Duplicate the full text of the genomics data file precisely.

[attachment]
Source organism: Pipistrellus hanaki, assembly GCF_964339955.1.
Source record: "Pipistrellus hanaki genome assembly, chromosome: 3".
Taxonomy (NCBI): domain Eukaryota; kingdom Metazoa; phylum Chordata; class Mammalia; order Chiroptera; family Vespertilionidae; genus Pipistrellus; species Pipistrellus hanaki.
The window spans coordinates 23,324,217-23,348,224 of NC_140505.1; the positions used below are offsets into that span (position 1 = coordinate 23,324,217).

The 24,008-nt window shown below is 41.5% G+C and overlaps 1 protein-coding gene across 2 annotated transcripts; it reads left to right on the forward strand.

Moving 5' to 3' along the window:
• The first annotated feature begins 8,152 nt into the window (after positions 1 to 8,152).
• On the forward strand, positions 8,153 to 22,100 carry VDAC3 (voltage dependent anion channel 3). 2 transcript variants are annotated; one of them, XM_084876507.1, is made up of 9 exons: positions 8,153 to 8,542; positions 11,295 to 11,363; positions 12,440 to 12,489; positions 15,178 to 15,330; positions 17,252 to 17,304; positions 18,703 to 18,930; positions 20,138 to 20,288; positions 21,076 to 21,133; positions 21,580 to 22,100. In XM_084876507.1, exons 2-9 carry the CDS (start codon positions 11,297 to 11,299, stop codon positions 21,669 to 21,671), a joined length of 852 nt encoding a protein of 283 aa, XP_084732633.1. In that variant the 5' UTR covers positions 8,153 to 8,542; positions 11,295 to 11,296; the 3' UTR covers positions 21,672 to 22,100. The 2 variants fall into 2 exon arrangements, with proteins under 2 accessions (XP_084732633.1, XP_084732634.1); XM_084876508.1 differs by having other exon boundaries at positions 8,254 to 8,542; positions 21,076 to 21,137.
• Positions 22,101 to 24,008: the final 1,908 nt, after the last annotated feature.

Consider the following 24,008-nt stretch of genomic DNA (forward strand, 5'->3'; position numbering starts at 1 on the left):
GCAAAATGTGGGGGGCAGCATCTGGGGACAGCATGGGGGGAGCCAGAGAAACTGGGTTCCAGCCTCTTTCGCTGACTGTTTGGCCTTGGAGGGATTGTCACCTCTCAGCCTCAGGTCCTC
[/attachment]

Source organism: Pipistrellus hanaki, assembly GCF_964339955.1.
Source record: "Pipistrellus hanaki genome assembly, chromosome: 3".
Taxonomy (NCBI): domain Eukaryota; kingdom Metazoa; phylum Chordata; class Mammalia; order Chiroptera; family Vespertilionidae; genus Pipistrellus; species Pipistrellus hanaki.
The window spans coordinates 23,324,217-23,348,224 of NC_140505.1; the positions used below are offsets into that span (position 1 = coordinate 23,324,217).

The 24,008-nt window shown below is 41.5% G+C and overlaps 1 protein-coding gene across 2 annotated transcripts; it reads left to right on the forward strand.

Moving 5' to 3' along the window:
• The first annotated feature begins 8,152 nt into the window (after positions 1 to 8,152).
• On the forward strand, positions 8,153 to 22,100 carry VDAC3 (voltage dependent anion channel 3). 2 transcript variants are annotated; one of them, XM_084876507.1, is made up of 9 exons: positions 8,153 to 8,542; positions 11,295 to 11,363; positions 12,440 to 12,489; positions 15,178 to 15,330; positions 17,252 to 17,304; positions 18,703 to 18,930; positions 20,138 to 20,288; positions 21,076 to 21,133; positions 21,580 to 22,100. In XM_084876507.1, exons 2-9 carry the CDS (start codon positions 11,297 to 11,299, stop codon positions 21,669 to 21,671), a joined length of 852 nt encoding a protein of 283 aa, XP_084732633.1. In that variant the 5' UTR covers positions 8,153 to 8,542; positions 11,295 to 11,296; the 3' UTR covers positions 21,672 to 22,100. The 2 variants fall into 2 exon arrangements, with proteins under 2 accessions (XP_084732633.1, XP_084732634.1); XM_084876508.1 differs by having other exon boundaries at positions 8,254 to 8,542; positions 21,076 to 21,137.
• Positions 22,101 to 24,008: the final 1,908 nt, after the last annotated feature.

Consider the following 24,008-nt stretch of genomic DNA (forward strand, 5'->3'; position numbering starts at 1 on the left):
GCAAAATGTGGGGGGCAGCATCTGGGGACAGCATGGGGGGAGCCAGAGAAACTGGGTTCCAGCCTCTTTCGCTGACTGTTTGGCCTTGGAGGGATTGTCACCTCTCAGCCTCAGGTCCTC